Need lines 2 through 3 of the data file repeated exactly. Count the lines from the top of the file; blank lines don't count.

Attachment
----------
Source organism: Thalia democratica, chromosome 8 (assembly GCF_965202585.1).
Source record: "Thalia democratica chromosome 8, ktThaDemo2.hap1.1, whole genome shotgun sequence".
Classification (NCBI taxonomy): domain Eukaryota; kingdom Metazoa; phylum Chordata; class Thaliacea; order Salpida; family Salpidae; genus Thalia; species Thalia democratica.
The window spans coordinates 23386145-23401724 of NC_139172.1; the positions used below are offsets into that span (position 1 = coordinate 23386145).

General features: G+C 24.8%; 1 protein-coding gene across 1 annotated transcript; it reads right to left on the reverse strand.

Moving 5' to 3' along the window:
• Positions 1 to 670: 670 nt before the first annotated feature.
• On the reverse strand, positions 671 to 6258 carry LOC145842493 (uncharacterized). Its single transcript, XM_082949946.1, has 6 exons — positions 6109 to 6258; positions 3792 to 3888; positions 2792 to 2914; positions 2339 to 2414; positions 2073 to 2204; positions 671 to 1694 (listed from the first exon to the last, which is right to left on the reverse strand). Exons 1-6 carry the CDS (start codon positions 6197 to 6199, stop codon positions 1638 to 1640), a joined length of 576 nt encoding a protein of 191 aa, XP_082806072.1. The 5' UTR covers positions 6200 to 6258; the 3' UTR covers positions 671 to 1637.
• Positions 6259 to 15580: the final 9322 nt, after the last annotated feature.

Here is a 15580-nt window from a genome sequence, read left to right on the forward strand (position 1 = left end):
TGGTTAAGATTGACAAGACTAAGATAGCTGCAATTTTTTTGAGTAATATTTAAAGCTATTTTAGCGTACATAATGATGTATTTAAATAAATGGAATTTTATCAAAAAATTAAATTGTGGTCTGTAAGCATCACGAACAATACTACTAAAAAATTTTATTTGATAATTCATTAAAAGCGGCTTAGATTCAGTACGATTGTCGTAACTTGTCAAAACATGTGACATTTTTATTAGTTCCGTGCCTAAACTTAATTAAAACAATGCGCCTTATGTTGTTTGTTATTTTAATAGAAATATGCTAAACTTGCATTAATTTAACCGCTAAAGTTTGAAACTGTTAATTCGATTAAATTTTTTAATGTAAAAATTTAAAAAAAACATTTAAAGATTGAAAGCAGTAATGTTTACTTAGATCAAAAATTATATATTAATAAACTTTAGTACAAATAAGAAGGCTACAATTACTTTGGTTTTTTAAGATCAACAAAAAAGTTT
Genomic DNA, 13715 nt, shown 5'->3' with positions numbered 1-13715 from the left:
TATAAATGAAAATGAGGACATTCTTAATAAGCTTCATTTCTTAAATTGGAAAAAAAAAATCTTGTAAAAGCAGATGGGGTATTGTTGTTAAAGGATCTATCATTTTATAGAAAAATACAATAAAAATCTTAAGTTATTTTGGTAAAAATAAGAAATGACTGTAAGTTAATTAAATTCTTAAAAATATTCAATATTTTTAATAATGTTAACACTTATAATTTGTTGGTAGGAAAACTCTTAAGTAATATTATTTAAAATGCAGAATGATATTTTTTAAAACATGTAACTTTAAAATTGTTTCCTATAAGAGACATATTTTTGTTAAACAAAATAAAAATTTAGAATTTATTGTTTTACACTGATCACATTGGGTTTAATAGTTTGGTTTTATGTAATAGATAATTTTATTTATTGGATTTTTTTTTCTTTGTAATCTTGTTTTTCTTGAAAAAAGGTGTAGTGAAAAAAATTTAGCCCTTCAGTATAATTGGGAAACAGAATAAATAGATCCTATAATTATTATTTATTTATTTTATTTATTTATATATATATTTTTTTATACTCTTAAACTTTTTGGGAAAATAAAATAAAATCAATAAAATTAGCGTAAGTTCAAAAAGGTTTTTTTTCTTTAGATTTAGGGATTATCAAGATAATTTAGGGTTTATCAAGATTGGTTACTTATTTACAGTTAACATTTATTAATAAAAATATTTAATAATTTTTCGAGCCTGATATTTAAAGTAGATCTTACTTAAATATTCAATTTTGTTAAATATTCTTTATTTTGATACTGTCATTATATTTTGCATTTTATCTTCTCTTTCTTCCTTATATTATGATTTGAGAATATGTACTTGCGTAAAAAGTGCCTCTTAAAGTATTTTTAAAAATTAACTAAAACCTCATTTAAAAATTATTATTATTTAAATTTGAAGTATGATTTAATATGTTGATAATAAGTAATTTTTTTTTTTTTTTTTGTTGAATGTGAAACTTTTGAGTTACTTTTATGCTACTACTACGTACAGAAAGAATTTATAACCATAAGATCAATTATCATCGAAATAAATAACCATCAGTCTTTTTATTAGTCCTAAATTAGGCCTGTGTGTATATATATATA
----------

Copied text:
Source record: "Thalia democratica chromosome 8, ktThaDemo2.hap1.1, whole genome shotgun sequence".
Classification (NCBI taxonomy): domain Eukaryota; kingdom Metazoa; phylum Chordata; class Thaliacea; order Salpida; family Salpidae; genus Thalia; species Thalia democratica.